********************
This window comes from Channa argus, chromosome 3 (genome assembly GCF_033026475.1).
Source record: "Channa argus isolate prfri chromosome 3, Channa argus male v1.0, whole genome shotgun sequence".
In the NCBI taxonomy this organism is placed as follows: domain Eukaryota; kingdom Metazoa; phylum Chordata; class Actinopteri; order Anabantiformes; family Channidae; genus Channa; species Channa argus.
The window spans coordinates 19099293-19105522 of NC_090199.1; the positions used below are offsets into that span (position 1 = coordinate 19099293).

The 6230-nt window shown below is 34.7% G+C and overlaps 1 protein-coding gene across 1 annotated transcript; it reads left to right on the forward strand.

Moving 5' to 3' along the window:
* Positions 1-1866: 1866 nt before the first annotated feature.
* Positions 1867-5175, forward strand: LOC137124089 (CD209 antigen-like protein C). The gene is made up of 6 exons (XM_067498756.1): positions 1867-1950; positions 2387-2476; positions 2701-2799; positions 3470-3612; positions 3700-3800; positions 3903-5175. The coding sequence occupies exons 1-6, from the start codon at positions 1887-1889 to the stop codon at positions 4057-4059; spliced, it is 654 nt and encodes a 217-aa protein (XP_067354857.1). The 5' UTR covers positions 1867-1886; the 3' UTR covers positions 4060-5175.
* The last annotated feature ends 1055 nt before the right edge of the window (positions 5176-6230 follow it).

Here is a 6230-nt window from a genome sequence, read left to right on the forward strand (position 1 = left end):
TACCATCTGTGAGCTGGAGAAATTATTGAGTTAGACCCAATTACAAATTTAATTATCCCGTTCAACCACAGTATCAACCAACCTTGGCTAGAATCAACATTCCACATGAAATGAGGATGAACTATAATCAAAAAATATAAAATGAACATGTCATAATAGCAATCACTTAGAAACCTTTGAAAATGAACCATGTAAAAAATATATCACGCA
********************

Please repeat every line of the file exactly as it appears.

This window comes from Channa argus, chromosome 3 (genome assembly GCF_033026475.1).
Source record: "Channa argus isolate prfri chromosome 3, Channa argus male v1.0, whole genome shotgun sequence".
In the NCBI taxonomy this organism is placed as follows: domain Eukaryota; kingdom Metazoa; phylum Chordata; class Actinopteri; order Anabantiformes; family Channidae; genus Channa; species Channa argus.
The window spans coordinates 19099293-19105522 of NC_090199.1; the positions used below are offsets into that span (position 1 = coordinate 19099293).

The 6230-nt window shown below is 34.7% G+C and overlaps 1 protein-coding gene across 1 annotated transcript; it reads left to right on the forward strand.

Moving 5' to 3' along the window:
* Positions 1-1866: 1866 nt before the first annotated feature.
* Positions 1867-5175, forward strand: LOC137124089 (CD209 antigen-like protein C). The gene is made up of 6 exons (XM_067498756.1): positions 1867-1950; positions 2387-2476; positions 2701-2799; positions 3470-3612; positions 3700-3800; positions 3903-5175. The coding sequence occupies exons 1-6, from the start codon at positions 1887-1889 to the stop codon at positions 4057-4059; spliced, it is 654 nt and encodes a 217-aa protein (XP_067354857.1). The 5' UTR covers positions 1867-1886; the 3' UTR covers positions 4060-5175.
* The last annotated feature ends 1055 nt before the right edge of the window (positions 5176-6230 follow it).

Here is a 6230-nt window from a genome sequence, read left to right on the forward strand (position 1 = left end):
TACCATCTGTGAGCTGGAGAAATTATTGAGTTAGACCCAATTACAAATTTAATTATCCCGTTCAACCACAGTATCAACCAACCTTGGCTAGAATCAACATTCCACATGAAATGAGGATGAACTATAATCAAAAAATATAAAATGAACATGTCATAATAGCAATCACTTAGAAACCTTTGAAAATGAACCATGTAAAAAATATATCACGCA